Greening the Link Between Land and Sea

By Catherine
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Cargo Ship APL TOURMALINE arriving at the Port of Oakland
By Catherine Bolgar

With container-port traffic having more than tripled since 2000, and today’s world container trade expected to double by 2024, ports have become important industrial centers, as well as flashpoints for environmental concerns. Regulations and technology are combining to help ports be greener.

When a port invests in green technology, it is not only good for the environment but also good for themselves, because it can make unit operating costs go down in the long run,” says Vinh Thai, senior lecturer at the School of Business IT and Logistics at Royal Melbourne Institute of Technology in Australia.

As the link between land and sea, ports affect not just terrestrial and marine habitats, but also such environmental aspects as air quality and noise, especially for the often-large cities next to them.

“During the loading and unloading of petroleum products, a release can occur with consequent damage to the ecosystem,” says Rosa Mari Darbra, associate professor of chemical and industrial engineering at Polytechnic University of Catalonia in Barcelona. “The noise of the port, which works 24 hours every day, may generate disturbance and even anxiety to the surrounding population. The storage of solid bulk, such as coal, can generate particles. If they are not properly protected, they may affect the respiratory systems of citizens, especially children and old people.”

The International Maritime Organization adopted the International Convention for the Prevention of Pollution from Ships, or Marpol, in 1973. It aims to prevent, among other things, fuel spills with design measures such as double hulls, and prohibits dumping sewage near land. It also requires ports to be able to accept waste from ships and either recycle or treat it appropriately on land, either at the port itself or elsewhere.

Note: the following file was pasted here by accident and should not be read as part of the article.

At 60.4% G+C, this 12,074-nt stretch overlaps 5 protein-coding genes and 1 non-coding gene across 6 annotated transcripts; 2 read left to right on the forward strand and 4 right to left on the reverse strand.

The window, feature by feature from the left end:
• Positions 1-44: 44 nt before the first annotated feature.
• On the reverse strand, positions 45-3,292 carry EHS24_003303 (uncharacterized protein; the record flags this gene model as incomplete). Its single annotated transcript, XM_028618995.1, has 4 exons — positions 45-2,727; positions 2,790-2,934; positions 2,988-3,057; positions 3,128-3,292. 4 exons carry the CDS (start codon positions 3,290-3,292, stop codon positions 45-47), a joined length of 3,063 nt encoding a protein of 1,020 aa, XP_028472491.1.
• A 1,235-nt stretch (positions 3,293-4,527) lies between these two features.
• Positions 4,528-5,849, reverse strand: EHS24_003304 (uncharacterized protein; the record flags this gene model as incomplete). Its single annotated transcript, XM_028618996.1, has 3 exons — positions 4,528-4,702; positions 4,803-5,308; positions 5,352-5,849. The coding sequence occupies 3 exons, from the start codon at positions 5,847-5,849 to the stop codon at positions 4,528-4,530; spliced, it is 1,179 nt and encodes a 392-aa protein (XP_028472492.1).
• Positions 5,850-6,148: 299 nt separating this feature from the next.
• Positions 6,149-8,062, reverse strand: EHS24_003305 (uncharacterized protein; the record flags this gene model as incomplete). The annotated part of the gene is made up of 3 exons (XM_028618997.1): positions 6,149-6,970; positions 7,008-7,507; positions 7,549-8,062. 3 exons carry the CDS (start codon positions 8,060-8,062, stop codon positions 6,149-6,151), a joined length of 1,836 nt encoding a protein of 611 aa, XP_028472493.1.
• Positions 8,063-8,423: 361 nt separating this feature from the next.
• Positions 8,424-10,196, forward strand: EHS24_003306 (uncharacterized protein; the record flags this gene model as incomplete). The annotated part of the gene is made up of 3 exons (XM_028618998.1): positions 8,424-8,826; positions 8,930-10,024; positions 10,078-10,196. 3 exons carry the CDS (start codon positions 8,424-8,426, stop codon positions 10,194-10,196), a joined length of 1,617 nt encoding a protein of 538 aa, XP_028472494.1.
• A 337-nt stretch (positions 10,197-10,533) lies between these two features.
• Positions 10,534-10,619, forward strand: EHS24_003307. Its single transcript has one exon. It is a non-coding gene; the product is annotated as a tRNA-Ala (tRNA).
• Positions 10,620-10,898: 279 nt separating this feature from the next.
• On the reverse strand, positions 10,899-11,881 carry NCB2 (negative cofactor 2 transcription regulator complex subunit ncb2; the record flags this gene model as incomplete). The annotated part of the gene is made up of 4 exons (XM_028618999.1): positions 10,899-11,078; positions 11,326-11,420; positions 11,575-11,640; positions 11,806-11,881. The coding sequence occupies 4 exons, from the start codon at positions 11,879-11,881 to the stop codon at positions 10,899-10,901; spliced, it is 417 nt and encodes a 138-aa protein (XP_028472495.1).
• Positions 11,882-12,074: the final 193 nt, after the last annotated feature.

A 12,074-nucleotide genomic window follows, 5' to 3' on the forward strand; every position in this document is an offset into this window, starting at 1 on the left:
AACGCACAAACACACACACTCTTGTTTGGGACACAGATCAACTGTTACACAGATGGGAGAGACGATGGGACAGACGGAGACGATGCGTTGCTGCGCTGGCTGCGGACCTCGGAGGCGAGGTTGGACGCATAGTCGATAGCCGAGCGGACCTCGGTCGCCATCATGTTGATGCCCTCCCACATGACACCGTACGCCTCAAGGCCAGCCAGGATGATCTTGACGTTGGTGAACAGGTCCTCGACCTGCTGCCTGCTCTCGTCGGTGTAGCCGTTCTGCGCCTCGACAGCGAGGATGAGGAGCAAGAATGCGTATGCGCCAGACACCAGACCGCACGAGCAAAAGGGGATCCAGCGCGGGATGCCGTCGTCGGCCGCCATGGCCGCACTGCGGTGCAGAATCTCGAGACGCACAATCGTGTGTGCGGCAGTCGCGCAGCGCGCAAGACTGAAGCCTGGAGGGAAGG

In order to facilitate ships’ delivery of waste at port, Spain in 2010 established a flat rate for waste-handling, Dr. Darbra says. Even if this measure has increased work for ports, the aim is to encourage ships to be greener.

Cargo shipAir pollution has been tamed around ports in the North Sea, Baltic Sea and North America by requiring ships to switch to low-sulfur fuel when entering designated coastal areas. Some ports, such as Rotterdam, offer discounted fees to ships that can show low emissions, Dr. Thai says.

Similarly, Hong Kong and Singapore reduce port fees for vessels that switch to cleaner fuel while at berth. Nine of the world’s top 10 busiest ports are in Asia, and the ports with the highest emission levels from shipping also are in Asia: Singapore, Hong Kong, Tianjin, China, and Port Klang, Malaysia.

Ports also are cutting emissions by encouraging ships to shut down their engines while at berth and switch to onshore power systems. These power generators usually burn fuel that’s cleaner than the bunker fuel used by ships. However, the challenges are providing enough power and connectivity. “Sometimes the electrical plugs and sockets aren’t the same between countries—the voltage isn’t the same,” Dr. Thai says.

Similarly, ports can switch to cargo-handling equipment such as cranes that run on electricity instead of diesel, he adds. Even warehouses can be greener if designed to use natural light instead of electricity whenever possible.